In 2008, I was finishing up my degree in journalism and trying to understand what it meant to be a professional writer. I wanted to write about music, but the divide between fan and critic felt, at times, insurmountable. That fall, I stumbled onto Country Universe through this post, and it changed my perspective. As both a writer and leader, Kevin was thoughtful, rational and personally invested in the country music genre. He showed a deep respect for the genre’s history, but wrote about new artists with tolerance and curiosity. Best of all, he held readers and writers alike to the highest standards of decency. It’s for that reason that this post shines. Kevin’s ability to take a stand while cultivating constructive dialogue is unmatched. He cut through the divisive hype around Carrie Underwood –an artist who is as special to me now as she was back then—and underlined the Read More
Sara Evans launches her seventh studio album with the Marv Green-penned “Slow Me Down,” in which a relationship is on the rocks, and Evans’ narrator is just about ready to walk out – but she looks back in hopes that her man will give her one good reason to stay. (Lorrie Morgan’s 1990 chart-topper “Five Minutes,” written by Beth Nielsen Chapman, is probably one of the song’s closest lyrical relatives.)
An impressive run of hit singles and his visible Opry stardom gave him tremendous success as a singer, but it’s been Bill Anderson’s songwriting that’s kept him topping the country charts for decades longer than even his most successful contemporaries.
How Country Feels
Randy Houser impressed the critics with 2010’s They Call Me Cadillac, but country radio yawned, and neither of the album’s two singles cracked the Top 30. Houser’s Stoney Creek Records debut thus comes across as a mea culpa of sorts, as Houser shrugs his shoulders in defeat, and gets ready to do some good old-fashioned pandering.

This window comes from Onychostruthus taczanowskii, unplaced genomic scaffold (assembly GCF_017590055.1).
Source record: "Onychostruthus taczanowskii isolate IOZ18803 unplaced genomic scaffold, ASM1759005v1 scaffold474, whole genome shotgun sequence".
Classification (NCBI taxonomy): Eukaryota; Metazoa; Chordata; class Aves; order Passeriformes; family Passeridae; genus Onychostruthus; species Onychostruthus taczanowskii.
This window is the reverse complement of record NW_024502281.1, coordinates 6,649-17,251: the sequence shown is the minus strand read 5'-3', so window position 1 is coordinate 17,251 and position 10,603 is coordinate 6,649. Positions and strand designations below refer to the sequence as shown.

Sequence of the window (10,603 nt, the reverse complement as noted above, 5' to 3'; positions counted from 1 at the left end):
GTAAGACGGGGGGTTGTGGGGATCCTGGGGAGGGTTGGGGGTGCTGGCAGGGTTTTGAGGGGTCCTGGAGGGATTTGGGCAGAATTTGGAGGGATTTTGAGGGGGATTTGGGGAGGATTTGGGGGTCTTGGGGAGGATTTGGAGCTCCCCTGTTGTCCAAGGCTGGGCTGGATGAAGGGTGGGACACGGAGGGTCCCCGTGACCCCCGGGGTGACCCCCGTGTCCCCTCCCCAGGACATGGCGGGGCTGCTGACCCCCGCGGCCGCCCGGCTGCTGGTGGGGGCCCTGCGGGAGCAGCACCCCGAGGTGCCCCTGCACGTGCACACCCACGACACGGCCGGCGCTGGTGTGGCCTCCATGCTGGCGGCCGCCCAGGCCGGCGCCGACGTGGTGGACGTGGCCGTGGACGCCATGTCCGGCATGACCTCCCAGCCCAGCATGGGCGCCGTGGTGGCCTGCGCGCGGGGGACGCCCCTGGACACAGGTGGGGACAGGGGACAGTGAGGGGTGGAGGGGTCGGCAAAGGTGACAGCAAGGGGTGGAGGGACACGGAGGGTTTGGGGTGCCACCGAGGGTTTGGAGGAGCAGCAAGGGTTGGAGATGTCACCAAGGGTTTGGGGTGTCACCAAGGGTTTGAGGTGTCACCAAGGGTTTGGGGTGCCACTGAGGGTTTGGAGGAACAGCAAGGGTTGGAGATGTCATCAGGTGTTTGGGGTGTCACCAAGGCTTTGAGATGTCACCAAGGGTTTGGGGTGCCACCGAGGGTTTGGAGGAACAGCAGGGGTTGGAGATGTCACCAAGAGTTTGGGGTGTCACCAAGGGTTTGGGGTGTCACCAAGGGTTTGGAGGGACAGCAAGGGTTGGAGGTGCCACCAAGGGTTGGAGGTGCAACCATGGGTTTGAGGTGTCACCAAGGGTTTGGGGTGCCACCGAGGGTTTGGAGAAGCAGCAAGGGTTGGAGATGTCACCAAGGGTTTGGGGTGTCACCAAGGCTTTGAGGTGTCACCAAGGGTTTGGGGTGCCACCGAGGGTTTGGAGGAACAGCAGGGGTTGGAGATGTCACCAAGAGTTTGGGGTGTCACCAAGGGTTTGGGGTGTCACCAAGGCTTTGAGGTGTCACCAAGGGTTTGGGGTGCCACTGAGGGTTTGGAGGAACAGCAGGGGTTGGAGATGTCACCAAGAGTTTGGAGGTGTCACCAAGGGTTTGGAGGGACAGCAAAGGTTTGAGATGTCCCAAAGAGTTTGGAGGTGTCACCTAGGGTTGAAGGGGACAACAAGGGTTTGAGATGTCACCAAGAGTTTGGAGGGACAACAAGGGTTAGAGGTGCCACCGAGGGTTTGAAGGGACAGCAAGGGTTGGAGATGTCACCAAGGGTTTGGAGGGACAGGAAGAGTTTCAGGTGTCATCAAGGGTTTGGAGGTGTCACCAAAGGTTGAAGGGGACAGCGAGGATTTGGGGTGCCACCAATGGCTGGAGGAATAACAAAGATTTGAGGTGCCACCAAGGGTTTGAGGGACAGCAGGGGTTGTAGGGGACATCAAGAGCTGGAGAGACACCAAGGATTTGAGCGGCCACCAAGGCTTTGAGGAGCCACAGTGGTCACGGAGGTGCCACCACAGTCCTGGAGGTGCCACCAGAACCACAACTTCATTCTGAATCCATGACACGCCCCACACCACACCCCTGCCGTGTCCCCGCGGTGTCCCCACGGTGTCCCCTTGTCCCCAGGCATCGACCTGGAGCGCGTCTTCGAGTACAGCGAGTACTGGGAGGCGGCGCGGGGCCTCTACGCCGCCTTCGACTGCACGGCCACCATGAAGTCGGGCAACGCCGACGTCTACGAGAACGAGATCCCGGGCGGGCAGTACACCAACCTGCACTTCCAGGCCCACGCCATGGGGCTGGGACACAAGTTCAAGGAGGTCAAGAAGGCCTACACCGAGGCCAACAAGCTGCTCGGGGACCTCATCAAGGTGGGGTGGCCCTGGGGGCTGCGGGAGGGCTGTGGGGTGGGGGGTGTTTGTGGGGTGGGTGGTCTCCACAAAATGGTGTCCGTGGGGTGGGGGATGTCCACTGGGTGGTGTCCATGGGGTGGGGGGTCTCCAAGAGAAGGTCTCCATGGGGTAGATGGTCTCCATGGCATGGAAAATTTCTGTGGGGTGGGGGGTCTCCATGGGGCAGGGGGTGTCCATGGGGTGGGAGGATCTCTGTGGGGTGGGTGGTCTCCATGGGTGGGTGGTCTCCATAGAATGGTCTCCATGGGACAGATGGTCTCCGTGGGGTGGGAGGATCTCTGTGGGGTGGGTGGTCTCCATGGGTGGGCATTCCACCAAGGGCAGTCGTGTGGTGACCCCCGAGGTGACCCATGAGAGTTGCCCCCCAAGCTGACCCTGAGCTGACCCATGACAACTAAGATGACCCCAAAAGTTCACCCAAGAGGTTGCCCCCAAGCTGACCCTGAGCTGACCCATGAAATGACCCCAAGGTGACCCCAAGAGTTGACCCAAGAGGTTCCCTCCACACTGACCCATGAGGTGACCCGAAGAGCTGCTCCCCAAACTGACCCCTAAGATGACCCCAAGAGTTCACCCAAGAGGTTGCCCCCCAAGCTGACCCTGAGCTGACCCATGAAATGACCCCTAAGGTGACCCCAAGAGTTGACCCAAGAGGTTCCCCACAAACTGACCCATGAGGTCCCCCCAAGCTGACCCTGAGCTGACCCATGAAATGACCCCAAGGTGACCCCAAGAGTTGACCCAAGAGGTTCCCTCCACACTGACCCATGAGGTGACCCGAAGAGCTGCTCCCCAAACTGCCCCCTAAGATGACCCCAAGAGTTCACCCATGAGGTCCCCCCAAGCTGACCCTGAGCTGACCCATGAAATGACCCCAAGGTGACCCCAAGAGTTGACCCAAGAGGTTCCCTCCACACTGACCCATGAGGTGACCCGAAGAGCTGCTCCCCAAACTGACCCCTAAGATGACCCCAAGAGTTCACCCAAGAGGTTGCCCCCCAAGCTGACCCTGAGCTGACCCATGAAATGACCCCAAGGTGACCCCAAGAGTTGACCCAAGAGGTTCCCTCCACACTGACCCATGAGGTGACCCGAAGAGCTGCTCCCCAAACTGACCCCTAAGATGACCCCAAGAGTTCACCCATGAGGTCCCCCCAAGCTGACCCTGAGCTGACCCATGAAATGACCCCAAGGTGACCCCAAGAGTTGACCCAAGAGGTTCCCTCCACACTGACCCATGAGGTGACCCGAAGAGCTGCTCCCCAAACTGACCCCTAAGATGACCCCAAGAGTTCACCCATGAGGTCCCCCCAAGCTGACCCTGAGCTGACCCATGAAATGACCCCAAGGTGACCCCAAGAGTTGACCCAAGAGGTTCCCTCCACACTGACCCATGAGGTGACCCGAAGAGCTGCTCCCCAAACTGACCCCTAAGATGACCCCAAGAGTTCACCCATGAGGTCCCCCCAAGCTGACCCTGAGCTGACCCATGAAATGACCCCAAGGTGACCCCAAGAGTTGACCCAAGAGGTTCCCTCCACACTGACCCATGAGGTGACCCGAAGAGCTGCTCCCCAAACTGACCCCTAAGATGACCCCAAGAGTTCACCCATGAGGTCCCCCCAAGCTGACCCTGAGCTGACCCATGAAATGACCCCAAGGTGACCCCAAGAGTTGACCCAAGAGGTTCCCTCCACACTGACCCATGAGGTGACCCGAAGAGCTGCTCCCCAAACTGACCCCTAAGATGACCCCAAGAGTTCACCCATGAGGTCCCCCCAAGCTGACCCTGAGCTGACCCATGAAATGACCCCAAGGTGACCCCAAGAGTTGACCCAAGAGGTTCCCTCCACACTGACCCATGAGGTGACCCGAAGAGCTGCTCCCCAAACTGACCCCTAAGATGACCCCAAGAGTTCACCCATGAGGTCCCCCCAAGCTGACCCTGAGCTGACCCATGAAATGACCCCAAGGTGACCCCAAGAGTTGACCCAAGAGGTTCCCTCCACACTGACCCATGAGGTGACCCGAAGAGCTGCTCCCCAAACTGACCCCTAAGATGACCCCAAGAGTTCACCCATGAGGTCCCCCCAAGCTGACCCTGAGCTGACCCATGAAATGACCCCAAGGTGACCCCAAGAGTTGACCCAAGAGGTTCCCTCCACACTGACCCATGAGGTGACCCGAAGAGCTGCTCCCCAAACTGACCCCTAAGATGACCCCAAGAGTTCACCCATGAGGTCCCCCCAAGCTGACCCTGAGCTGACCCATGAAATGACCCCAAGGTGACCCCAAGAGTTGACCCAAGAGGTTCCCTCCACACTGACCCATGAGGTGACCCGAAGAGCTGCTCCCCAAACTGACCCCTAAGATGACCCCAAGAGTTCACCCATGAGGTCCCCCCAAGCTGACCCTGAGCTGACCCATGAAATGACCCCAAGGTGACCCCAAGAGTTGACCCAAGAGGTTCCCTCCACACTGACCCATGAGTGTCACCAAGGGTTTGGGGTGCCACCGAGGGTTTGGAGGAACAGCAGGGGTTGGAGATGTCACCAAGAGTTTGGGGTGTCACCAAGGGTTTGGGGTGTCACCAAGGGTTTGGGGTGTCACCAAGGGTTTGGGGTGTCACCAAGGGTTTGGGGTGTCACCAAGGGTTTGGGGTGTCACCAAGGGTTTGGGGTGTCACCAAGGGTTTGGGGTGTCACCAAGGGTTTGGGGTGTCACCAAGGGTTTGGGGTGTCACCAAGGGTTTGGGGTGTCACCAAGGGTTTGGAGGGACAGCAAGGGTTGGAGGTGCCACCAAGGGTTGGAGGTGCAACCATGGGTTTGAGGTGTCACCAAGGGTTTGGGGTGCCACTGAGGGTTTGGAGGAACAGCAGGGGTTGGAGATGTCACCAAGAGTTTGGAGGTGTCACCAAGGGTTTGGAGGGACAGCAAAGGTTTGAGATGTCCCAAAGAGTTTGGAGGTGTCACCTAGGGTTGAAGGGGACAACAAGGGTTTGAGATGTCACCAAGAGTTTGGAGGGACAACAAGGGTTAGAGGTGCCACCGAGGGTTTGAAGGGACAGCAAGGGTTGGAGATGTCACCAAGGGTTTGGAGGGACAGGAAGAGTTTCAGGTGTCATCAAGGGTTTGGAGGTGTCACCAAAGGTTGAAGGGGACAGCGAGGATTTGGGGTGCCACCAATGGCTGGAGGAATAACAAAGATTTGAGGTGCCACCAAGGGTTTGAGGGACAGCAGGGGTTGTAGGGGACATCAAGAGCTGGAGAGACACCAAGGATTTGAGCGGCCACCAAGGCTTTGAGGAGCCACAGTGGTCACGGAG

Playlist: The Very Best of Sara Evans
While Sara Evans is reportedly in the studio hard at work on her forthcoming seventh studio album, Sony Legacy has released a new fourteen track retrospective of her sixteen-year career – the latest installment in the label’s Playlist series. Coming nearly five and a half years after Evans’ 2007 Greatest Hits package, Playlist: The Very Best of Sara Evans intersperses several of her biggest hits with a few less expected inclusions. While there is some great material to be heard, there are a few missed opportunities as well.
The list of nominees for the 46th annual Country Music Association Awards has been released. Eric Church had a big breakthrough this past year, and such is reflected in the nominee list – Church leads the pack with five nominations. Current favorite power couple Blake Shelton and Miranda Lambert follow with four each, including a shared Song of the Year nod for their co-write “Over You.”